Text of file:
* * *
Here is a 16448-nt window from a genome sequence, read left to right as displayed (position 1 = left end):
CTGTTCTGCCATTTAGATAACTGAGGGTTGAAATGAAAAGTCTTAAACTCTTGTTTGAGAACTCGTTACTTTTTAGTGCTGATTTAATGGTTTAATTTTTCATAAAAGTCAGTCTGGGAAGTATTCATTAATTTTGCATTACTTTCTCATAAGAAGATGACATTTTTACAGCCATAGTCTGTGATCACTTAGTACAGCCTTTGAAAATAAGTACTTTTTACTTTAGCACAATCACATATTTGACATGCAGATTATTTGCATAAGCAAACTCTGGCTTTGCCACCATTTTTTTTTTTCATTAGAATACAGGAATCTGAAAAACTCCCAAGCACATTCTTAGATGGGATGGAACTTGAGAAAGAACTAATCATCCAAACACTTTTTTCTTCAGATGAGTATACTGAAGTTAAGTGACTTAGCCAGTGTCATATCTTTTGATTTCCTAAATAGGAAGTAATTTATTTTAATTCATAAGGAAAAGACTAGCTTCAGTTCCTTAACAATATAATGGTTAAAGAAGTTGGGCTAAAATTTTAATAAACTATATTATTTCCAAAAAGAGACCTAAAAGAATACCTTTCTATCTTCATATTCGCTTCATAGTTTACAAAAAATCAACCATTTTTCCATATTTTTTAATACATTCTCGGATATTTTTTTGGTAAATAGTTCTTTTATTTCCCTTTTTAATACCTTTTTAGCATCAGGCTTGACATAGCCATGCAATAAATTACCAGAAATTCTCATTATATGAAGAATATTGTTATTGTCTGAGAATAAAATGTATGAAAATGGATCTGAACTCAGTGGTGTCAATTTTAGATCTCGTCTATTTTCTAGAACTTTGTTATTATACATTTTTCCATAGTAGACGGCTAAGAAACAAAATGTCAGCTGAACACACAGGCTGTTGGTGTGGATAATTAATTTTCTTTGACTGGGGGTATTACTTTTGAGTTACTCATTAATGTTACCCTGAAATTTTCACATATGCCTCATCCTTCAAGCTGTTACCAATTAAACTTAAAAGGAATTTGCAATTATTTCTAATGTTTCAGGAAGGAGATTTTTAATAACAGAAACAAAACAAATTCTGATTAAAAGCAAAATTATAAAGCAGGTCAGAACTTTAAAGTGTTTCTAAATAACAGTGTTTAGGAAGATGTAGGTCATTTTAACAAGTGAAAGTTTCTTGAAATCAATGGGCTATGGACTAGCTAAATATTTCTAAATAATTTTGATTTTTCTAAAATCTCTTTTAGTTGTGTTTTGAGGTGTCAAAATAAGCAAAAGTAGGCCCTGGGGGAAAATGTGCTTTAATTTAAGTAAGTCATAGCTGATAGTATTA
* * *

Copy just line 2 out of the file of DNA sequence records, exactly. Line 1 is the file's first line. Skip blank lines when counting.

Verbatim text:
CTGTTCTGCCATTTAGATAACTGAGGGTTGAAATGAAAAGTCTTAAACTCTTGTTTGAGAACTCGTTACTTTTTAGTGCTGATTTAATGGTTTAATTTTTCATAAAAGTCAGTCTGGGAAGTATTCATTAATTTTGCATTACTTTCTCATAAGAAGATGACATTTTTACAGCCATAGTCTGTGATCACTTAGTACAGCCTTTGAAAATAAGTACTTTTTACTTTAGCACAATCACATATTTGACATGCAGATTATTTGCATAAGCAAACTCTGGCTTTGCCACCATTTTTTTTTTTCATTAGAATACAGGAATCTGAAAAACTCCCAAGCACATTCTTAGATGGGATGGAACTTGAGAAAGAACTAATCATCCAAACACTTTTTTCTTCAGATGAGTATACTGAAGTTAAGTGACTTAGCCAGTGTCATATCTTTTGATTTCCTAAATAGGAAGTAATTTATTTTAATTCATAAGGAAAAGACTAGCTTCAGTTCCTTAACAATATAATGGTTAAAGAAGTTGGGCTAAAATTTTAATAAACTATATTATTTCCAAAAAGAGACCTAAAAGAATACCTTTCTATCTTCATATTCGCTTCATAGTTTACAAAAAATCAACCATTTTTCCATATTTTTTAATACATTCTCGGATATTTTTTTGGTAAATAGTTCTTTTATTTCCCTTTTTAATACCTTTTTAGCATCAGGCTTGACATAGCCATGCAATAAATTACCAGAAATTCTCATTATATGAAGAATATTGTTATTGTCTGAGAATAAAATGTATGAAAATGGATCTGAACTCAGTGGTGTCAATTTTAGATCTCGTCTATTTTCTAGAACTTTGTTATTATACATTTTTCCATAGTAGACGGCTAAGAAACAAAATGTCAGCTGAACACACAGGCTGTTGGTGTGGATAATTAATTTTCTTTGACTGGGGGTATTACTTTTGAGTTACTCATTAATGTTACCCTGAAATTTTCACATATGCCTCATCCTTCAAGCTGTTACCAATTAAACTTAAAAGGAATTTGCAATTATTTCTAATGTTTCAGGAAGGAGATTTTTAATAACAGAAACAAAACAAATTCTGATTAAAAGCAAAATTATAAAGCAGGTCAGAACTTTAAAGTGTTTCTAAATAACAGTGTTTAGGAAGATGTAGGTCATTTTAACAAGTGAAAGTTTCTTGAAATCAATGGGCTATGGACTAGCTAAATATTTCTAAATAATTTTGATTTTTCTAAAATCTCTTTTAGTTGTGTTTTGAGGTGTCAAAATAAGCAAAAGTAGGCCCTGGGGGAAAATGTGCTTTAATTTAAGTAAGTCATAGCTGATAGTATTA